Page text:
Thursday, April 10, 2008

Wise Words I Should Heed

I had a conversation with my favorite Tito in community, let's call him Tito M.O.W. (Man of Wisdom).

He motioned for me to sit beside him and then asked, "Kumusta ka na?"

"I'm fine," I replied, which really meant "ask me more" and was an invitation to probe deeper.

We've had similar conversations before, although we didn't see each other often.  He knew what to do.

"Are you happy?"  came the dreaded question.  I paused before giving my standard reply for the past year:

"Happy is such a big word.  I'm OK lang."

"So you're not happy then."

"I'm not happy yet.  There's so much pressure at work.  And I'm still in transition, from missionary life to corporate life."

"Ang hirap mo namang pasayahin (It's so hard to make you happy).  My question is not about work.  It's about your life."

"Well, there was something I asked God but He didn't give it.  That's why I'm not happy."

Tito MoW replied, "There you go again, defining your happiness by one thing.  You are limiting God."

One elusive thing, I said to myself.  It's one elusive thing after another.  I focus on what I don't get.  I gloss over what I already have.

There was no point in arguing with him.  I concededly said, "I don't know how to be happy."

There it is.  This is not news to anyone.  It's been blogged about here for many years.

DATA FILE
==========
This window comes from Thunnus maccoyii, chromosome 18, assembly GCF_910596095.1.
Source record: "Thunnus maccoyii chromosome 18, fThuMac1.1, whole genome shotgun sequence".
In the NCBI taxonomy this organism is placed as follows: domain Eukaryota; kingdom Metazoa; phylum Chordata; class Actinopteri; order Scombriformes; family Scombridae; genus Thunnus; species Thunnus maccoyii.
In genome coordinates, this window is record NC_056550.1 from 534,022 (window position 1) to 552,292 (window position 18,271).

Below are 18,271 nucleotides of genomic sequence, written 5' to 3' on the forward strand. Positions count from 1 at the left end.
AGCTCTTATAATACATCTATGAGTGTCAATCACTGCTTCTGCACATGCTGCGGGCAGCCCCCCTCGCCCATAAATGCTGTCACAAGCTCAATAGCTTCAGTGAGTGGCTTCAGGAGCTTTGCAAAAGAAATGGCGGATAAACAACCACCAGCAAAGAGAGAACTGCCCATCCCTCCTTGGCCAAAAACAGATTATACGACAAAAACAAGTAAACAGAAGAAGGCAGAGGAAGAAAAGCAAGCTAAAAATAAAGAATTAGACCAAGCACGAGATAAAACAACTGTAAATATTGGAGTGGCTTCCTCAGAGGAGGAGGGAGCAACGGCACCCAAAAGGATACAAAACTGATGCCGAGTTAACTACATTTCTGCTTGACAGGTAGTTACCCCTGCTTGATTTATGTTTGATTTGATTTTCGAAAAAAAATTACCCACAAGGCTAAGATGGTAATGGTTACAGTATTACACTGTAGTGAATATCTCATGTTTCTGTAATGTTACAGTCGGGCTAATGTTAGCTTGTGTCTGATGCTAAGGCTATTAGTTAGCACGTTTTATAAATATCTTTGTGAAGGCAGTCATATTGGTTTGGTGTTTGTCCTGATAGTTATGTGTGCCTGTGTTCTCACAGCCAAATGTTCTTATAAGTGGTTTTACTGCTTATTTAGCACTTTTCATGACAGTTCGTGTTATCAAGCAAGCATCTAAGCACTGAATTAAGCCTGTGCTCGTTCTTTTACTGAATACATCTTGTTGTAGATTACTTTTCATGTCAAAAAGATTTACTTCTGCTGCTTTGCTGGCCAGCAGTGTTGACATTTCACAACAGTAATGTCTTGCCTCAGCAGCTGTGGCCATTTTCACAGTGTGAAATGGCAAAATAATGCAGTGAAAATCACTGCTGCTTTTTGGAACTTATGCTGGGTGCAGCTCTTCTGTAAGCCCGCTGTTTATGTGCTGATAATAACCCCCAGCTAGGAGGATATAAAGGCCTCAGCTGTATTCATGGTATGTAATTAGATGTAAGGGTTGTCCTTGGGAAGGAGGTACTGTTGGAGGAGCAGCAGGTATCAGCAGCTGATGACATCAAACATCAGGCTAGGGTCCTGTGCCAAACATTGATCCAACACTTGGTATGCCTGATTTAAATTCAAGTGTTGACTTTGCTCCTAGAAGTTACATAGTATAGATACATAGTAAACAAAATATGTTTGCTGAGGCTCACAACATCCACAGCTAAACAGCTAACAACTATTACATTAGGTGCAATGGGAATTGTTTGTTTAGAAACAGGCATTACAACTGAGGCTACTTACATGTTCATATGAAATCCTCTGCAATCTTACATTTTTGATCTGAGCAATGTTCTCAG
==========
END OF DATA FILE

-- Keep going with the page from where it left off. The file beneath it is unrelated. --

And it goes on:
"Happiness is a decision.  You have to want to be happy; to choose it," he said.

"But how does one want to be happy?" I asked him.  I really wanted to know.  I thought I knew many things, but I didn't know that.

"I'll tell you why you'd want to be happy.  It feels good to be happy!"  he told me with a serious face.  He looked like he had decided on the matter and was practicing what he preached.

I didn't know what to say.  Who could argue with that?  And why did I always want to argue, even with a man who was helping me to find happiness?

I tried to search my  memory for the last time I really felt good and was happy.  It was always during retreats  or parties.  Big events.  It was hard for me to be happy everyday.  I reckoned it was hard for everyone. 

It was time for us to leave and so he told me in parting, "I'll ask you again."

I said, "I hope my answer will be better next time."

"No, you can always say, 'I still choose to be unhappy.'  It's your choice."

I wondered when I would see him again.  I could cram my answer then.  

Or I could choose to be happy now.

Where do I begin?

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